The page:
Florida Resident with a History of Hunting Violations Sells Nebraska Property to Stay out of Jail

After pleading guilty to wildlife violations in Nebraska for the third time in seven years, the Florida resident agreed to sell his property in the state
Josh Widhelm NGPC

Conservation officer Josh Widhelm stands next to 10 deer skulls that he seized in Morril County in 2020 and 2021. Josh Widhelm / NGPC

Nebraska game wardens followed the path of cracked corn all the way to Florida during a lengthy investigation that ended with an unprecedented plea deal, which required the repeat offender to sell his house and land in Nebraska to stay out of jail. The multi-phase investigaton began back in 2020, when Nebraska Game and Parks conservation officer Josh Widhelm followed up on a tip that a guide was baiting deer on land he leased near Bridgeport, according to the Lincoln Journal Star.

While it’s not illegal to feed deer in the Cornhusker State, “it is illegal to hunt any big game or turkey within 200 yards of a baited area,” according to Nebraska’s hunting regulations. And on their first visit to the property, Widhelm and five other conservation officers gathered some incriminating evidence, including tubs full of corn kernels and a nearby blood puddle, along with a tree stand that was only 106 yards away and a discarded .308 shell casing.

Widhelm figured out that Futch was leasing the land during deer season and bringing fellow Floridians to hunt on the property. He also learned that Futch had bought their tags, set them up in shooting stands, and processed their deer, but he never admitted to guiding them and kept insisting that the hunters were friends of his. When Widhelm contacted the Florida hunters, they told him they paid Futch “up to $7,000 a piece” to hunt deer in the Nebraska Panhandle.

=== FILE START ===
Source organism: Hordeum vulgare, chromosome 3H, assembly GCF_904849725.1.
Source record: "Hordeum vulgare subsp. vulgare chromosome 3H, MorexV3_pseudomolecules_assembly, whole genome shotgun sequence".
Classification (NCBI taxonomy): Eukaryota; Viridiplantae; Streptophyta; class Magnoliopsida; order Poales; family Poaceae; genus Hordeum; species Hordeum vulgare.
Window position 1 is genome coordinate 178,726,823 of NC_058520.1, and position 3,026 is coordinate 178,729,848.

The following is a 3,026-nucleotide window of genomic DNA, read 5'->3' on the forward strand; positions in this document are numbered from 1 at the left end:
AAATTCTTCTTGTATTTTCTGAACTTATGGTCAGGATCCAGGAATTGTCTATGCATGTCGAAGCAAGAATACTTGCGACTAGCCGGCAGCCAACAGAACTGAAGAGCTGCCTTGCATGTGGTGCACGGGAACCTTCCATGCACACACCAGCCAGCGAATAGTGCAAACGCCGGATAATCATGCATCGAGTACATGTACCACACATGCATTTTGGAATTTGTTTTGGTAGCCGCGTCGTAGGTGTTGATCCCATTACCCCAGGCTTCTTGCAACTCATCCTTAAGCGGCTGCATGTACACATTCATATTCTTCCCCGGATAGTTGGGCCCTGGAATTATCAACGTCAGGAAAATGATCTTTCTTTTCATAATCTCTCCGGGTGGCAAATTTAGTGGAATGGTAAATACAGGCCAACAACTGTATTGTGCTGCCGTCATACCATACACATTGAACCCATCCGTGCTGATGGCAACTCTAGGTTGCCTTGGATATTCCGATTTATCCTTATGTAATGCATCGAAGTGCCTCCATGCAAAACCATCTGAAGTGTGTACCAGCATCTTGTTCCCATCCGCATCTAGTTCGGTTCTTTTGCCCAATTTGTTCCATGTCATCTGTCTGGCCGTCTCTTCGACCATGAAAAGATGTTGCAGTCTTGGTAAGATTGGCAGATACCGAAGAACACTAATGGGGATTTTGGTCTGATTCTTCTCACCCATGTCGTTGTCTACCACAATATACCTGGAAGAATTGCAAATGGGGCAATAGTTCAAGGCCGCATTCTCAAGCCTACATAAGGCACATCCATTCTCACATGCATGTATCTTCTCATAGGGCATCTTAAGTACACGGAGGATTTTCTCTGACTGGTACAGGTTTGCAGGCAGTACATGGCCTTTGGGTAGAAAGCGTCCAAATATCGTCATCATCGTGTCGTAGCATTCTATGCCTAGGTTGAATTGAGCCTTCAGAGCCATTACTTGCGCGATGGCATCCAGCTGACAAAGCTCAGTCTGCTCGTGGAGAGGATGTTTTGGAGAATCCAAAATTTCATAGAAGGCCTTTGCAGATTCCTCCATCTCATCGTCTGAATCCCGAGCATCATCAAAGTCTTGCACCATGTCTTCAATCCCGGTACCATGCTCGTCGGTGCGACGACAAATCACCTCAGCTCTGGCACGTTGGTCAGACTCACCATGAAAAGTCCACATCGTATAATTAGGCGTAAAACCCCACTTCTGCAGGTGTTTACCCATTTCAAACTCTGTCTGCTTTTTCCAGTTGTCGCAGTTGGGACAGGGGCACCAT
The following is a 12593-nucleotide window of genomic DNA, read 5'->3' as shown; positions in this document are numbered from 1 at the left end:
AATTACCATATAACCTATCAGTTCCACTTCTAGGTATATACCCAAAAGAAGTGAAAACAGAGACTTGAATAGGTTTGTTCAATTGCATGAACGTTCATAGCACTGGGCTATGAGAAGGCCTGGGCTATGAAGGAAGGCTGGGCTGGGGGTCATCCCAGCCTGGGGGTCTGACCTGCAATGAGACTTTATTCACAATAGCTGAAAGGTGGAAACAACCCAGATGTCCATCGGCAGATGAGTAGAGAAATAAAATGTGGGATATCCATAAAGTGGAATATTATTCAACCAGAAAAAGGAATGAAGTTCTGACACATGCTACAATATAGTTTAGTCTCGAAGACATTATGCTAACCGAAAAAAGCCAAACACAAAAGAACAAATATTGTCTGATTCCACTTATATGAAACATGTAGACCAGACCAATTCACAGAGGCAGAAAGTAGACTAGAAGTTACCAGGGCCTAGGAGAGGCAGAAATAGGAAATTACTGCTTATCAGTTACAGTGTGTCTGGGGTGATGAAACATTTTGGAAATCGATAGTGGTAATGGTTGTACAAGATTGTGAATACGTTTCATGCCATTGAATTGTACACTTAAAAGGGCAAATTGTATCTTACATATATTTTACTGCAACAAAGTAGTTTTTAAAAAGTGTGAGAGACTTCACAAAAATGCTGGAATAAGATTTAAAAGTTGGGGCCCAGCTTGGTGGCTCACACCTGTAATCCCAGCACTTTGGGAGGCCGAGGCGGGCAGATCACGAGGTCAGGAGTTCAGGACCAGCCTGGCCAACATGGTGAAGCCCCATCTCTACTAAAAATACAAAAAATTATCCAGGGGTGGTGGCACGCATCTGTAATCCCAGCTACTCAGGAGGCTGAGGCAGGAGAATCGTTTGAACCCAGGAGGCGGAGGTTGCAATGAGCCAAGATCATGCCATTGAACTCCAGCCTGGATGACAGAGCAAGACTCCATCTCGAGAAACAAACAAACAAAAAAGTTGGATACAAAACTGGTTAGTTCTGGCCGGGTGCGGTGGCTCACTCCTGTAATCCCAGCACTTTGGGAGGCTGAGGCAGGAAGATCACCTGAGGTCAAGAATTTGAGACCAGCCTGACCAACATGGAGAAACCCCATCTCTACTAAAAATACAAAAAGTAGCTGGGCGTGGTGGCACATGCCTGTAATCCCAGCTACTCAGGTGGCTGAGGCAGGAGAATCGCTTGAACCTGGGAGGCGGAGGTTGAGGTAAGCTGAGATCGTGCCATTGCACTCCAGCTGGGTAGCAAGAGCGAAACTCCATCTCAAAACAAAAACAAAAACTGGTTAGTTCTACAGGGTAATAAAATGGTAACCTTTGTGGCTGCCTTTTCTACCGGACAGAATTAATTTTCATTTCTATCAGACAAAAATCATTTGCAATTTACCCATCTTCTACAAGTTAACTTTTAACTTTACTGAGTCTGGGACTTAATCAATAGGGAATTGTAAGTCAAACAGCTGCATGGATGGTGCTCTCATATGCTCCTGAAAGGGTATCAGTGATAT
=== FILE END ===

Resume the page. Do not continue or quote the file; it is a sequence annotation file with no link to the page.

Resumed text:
That fall, Widhelm seized five deer from the property and issued 10 citations for hunting over bait. Futch was ordered to pay $2,000 in damages and was banned from hunting—or being in the presence of hunters—for two years starting in June 2021, the Journal Star reports. (This wasn’t the first time that Futch had been busted, and the investigation revealed that he pled guilty to hunting in a baited area back in 2015.)

Then, during last year’s deer season, Widhelm caught wind that Futch was back to his old tricks again, only this time he owned the Morrill County property where he was guiding and baiting deer. So Widhelm began surveilling Futch’s property, which was located a few miles north of Bridgeport along U.S. 385.

Read Next: Two Former Deputy Sheriffs and Six Others Face 223 Charges in West Virginia Poaching Case

“We started watching him process deer for hunters and making sure they were getting to their stands,” Widhelm said. “He was engaged in the guiding aspect of it, and that was enough for us to piece together he was violating his court order.”

While the hunters themselves didn’t seem to be violating any laws, Futch most certainly was. At the very least, he was in direct violation of his original plea deal, made in June of 2021.

On Feb. 2, Futch signed another plea deal to keep himself out of jail once again. Only this time, he was ordered to sell his house and land near Bridgeport, and he is not allowed to rent or buy any other Morrill County property for the next five years. He is also prohibited from hunting, fishing, guiding, or doing anything hunting-related for the same period, according to the local newspaper. If he violates these terms, he will be sentenced to a year in jail.